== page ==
The Inverted Heart Model for Interstitial Transudate Collection from the Isolated Rat Heart

* These authors contributed equally
Medicine

Your institution must subscribe to JoVE's Medicine section to access this content.

Fill out the form below to receive a free trial or learn more about access:

Welcome!

Enter your email below to get your free 10 minute trial to JoVE!





We use/store this info to ensure you have proper access and that your account is secure. We may use this info to send you notifications about your account, your institutional access, and/or other related products. To learn more about our GDPR policies click here.

If you want more info regarding data storage, please contact gdpr@jove.com.

 

Summary

This protocol describes a method to collect cardiac interstitial fluid from the isolated, perfused rat heart. To physically separate interstitial transudate from coronary venous effluent perfusate, the Langendorff perfused heart is inverted, and the transudate (interstitial fluid) formed on the cardiac surface is collected using a soft latex cap.

Cite this Article

Copy Citation | Download Citations

Tan, K., Ding, Z., Steckel, B., Hartwig, S., Lehr, S., Deng, X., Schrader, J. The Inverted Heart Model for Interstitial Transudate Collection from the Isolated Rat Heart. J. Vis. Exp. (124), e55849, doi:10.3791/55849 (2017).

Abstract

The present protocol describes a unique approach that enables the collection of cardiac transudate (CT) from the isolated, saline-perfused rat heart. After isolation and retrograde perfusion of the heart according to the Langendorff technique, the heart is inverted into an upside-down position and is mechanically stabilized by a balloon catheter inserted into the left ventricle. Then, a thin latex cap – previously cast to match the average size of the rat heart – is placed over the epicardial surface. The outlet of the latex cap is connected to silicon tubing, with the distal opening 10 cm below the base level of the heart, creating slight suction. CT continuously produced on the epicardial surface is collected in ice-cooled vials for further analysis. The rate of CT formation ranged from 17 to 147 µL/min (n = 14) in control and infarcted hearts, which represents 0.1-1% of the coronary venous effluent perfusate. Proteomic analysis and high performance liquid chromatography (HPLC) revealed that the collected CT contains a wide spectrum of proteins and purinergic metabolites.

Introduction

Heart failure (HF) is the leading cause of death in humans worldwide1. HF often occurs because of myocarditis, ischemic insults to the myocardium, and left ventricular remodeling, leading to the progressive deterioration of cardiac contractile function and patients' quality of life. Although advances in cardiology and cardiac surgery have remarkably lowered HF mortality, they merely serve as transient "delayers" of an inevitably progressive disease process that carries significant morbidity. Therefore, the current lack of effective treatment underscores the need to identify novel molecular targets that can prevent or even reverse HF. This includes changes in the extracellular matrix, uncontrolled cardiac immune response, and interactions between cardiac and non-cardiac cells2.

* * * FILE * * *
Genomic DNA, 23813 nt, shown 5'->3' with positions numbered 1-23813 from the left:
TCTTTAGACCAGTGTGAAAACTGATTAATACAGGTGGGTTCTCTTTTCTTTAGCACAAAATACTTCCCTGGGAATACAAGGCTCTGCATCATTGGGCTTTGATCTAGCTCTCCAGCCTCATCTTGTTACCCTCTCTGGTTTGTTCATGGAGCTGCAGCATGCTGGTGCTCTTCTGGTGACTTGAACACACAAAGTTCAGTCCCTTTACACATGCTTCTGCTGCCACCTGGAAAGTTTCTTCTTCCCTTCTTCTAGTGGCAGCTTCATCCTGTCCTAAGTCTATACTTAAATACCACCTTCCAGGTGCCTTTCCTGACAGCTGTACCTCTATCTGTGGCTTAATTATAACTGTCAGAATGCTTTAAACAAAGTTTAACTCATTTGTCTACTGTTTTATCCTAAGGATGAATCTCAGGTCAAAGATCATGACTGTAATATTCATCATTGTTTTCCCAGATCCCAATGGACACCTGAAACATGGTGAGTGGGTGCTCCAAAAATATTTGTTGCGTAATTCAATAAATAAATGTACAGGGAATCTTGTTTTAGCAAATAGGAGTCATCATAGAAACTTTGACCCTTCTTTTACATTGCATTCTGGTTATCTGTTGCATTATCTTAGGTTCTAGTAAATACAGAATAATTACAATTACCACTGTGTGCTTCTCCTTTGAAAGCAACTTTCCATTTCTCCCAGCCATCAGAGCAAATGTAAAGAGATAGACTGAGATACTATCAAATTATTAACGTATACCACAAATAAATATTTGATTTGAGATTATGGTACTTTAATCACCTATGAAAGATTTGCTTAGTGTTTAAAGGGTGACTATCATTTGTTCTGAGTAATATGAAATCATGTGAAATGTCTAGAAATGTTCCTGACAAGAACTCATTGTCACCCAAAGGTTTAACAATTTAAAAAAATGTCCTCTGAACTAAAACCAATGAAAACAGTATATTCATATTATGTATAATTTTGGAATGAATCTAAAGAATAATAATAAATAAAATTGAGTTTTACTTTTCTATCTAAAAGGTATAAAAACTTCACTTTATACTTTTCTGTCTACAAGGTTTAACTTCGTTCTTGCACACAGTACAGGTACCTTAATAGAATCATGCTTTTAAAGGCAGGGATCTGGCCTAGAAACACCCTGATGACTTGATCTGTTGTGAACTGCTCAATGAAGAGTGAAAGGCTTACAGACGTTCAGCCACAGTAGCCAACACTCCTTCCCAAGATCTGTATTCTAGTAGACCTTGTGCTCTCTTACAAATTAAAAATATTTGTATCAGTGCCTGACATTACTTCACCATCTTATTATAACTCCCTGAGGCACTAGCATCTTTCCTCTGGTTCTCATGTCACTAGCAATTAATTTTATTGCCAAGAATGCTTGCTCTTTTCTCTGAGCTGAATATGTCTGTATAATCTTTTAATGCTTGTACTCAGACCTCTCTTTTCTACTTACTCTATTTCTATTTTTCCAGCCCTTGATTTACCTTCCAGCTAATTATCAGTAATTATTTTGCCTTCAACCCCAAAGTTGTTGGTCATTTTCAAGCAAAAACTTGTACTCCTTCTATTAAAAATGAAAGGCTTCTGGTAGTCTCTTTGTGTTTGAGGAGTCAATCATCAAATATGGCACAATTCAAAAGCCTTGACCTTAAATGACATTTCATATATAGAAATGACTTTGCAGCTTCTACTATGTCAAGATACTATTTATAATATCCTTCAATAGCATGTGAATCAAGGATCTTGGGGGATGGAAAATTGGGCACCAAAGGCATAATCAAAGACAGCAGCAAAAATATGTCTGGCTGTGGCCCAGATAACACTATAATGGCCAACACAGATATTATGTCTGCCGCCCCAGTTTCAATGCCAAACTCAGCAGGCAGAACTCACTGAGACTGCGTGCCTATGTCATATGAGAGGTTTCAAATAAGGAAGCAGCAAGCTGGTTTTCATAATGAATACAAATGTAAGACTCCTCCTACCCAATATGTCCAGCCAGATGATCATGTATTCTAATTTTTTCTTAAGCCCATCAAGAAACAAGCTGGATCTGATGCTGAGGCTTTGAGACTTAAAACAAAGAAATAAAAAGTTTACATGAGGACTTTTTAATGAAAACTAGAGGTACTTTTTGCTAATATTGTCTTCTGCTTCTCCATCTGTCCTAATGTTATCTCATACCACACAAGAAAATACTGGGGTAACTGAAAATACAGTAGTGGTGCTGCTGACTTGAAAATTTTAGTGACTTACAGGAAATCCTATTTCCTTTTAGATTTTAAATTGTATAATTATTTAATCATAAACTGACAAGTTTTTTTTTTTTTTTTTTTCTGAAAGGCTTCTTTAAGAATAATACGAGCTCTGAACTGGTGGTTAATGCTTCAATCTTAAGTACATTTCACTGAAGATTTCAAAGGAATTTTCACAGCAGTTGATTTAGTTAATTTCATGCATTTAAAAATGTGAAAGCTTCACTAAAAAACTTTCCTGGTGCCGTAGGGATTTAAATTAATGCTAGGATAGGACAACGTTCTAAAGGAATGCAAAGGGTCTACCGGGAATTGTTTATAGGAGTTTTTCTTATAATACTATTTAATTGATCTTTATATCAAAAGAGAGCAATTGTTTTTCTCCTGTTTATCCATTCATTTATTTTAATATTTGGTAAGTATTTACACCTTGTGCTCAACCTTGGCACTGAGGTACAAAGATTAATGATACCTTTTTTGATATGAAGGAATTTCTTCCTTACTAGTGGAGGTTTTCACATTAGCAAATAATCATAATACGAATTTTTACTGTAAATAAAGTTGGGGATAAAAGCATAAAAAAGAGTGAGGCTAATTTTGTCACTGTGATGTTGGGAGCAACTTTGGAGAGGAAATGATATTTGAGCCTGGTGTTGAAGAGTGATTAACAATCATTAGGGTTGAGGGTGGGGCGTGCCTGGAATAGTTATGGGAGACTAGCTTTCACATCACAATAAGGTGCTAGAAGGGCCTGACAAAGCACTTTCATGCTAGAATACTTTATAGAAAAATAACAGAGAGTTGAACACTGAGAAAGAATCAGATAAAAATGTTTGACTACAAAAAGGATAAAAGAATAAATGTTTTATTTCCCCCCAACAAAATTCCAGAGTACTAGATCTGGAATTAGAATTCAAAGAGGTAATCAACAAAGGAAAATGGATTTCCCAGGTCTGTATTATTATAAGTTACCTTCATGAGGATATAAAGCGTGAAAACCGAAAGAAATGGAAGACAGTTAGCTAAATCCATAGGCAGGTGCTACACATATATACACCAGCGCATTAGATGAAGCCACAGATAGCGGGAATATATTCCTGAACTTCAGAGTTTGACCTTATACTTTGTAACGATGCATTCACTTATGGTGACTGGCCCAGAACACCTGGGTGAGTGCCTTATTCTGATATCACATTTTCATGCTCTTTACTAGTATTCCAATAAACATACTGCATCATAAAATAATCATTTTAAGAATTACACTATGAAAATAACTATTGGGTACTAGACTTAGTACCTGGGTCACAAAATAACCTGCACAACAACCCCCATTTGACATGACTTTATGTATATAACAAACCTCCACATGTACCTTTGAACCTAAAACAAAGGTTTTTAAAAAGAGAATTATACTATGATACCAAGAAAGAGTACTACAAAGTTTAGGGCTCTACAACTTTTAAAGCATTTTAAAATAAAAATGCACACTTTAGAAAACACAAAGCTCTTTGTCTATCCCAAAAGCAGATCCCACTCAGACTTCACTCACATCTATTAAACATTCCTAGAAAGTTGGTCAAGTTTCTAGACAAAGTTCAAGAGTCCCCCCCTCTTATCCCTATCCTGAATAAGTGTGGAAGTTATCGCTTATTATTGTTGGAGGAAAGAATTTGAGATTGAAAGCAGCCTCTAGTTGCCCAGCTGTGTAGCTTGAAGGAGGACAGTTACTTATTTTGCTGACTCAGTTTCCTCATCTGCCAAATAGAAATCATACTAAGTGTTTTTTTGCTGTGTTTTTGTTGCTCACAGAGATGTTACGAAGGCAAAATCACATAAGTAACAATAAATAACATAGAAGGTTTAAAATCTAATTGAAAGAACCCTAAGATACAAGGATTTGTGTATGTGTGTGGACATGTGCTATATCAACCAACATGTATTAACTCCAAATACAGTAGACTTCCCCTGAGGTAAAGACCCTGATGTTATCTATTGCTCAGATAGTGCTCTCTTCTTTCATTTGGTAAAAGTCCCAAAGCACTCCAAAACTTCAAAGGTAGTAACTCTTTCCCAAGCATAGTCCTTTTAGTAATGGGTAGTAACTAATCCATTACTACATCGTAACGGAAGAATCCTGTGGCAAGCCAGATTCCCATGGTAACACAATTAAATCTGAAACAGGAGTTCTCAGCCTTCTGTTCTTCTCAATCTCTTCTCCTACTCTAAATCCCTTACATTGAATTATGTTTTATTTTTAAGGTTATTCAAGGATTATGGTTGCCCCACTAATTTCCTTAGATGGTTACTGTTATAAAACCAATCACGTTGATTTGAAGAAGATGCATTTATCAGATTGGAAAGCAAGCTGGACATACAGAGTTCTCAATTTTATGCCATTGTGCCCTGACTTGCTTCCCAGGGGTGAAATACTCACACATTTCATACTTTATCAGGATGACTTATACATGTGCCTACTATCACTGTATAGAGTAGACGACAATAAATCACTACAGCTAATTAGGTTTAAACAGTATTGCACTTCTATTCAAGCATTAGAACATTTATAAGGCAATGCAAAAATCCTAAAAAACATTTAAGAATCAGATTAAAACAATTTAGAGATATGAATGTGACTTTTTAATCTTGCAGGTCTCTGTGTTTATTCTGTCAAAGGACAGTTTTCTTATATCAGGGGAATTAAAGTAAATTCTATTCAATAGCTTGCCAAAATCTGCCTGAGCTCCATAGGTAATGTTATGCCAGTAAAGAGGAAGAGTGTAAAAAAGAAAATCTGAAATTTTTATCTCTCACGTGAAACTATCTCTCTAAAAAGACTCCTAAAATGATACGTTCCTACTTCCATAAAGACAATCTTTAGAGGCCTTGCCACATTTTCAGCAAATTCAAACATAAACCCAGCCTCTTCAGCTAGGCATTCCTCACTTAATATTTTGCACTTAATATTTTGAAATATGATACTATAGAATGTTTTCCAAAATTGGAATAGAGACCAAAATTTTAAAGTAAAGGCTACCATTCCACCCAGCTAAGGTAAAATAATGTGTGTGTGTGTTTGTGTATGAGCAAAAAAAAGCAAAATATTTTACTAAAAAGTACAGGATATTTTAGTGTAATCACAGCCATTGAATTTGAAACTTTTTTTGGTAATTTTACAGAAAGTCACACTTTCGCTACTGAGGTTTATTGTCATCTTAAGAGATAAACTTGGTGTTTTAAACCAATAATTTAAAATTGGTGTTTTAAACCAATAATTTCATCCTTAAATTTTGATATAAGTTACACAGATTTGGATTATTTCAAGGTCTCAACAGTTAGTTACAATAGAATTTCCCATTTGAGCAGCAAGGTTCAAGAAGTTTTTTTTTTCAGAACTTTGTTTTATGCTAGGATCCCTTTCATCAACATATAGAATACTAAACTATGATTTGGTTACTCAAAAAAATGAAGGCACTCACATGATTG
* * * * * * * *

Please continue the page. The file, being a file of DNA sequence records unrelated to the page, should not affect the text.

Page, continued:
It is important to recognize that the microenvironment that cardiac cells are exposed to directly shapes the immune and regenerative response of the injured heart. In the isolated, saline-perfused heart, CT is generated on the heart surface in the form of small droplets that are derived from the interstitial fluid space (i.e., microenvironment), both under physiological and pathophysiological conditions3,4,5. Therefore, analysis of the CT (i.e., interstitial fluid) may help to identify factors that regulate cardiac metabolism and contractile function6 or influence immune cell functions after migration into the injured heart. Potentially, this may lead to the development of novel therapeutic strategies for the treatment of HF.

The collection of CT from murine hearts is technically challenging. In regular Langendorff-perfused hearts, the exclusive collection of CT is difficult because the mixture of the CT with coronary venous effluent perfusate unpredictably dilutes any concentration of metabolites/enzymes released from the interstitial space. One possible strategy to overcome this limitation is to exclude the venous effluent by cannulating the pulmonary and simultaneously ligating the pulmonary vein7. However, this method faces difficulties associated with the cannulation and ligation of the pulmonary artery and vein, causing potential leakage of venous effluent into the cardiac transudate. The concept of using a reverse heart model was first introduced by the group of Kammermeier, who inverted the isolated, perfused heart into an upside-down position and placed a thin latex cap on the epicardial surface to continuously sample CT without the contamination of venous effluent8,9. Using this procedure, CT was shown to provide a very sensitive measure of the metabolites released from the heart9, the capillary transfer of fatty acids8, and viral particles10.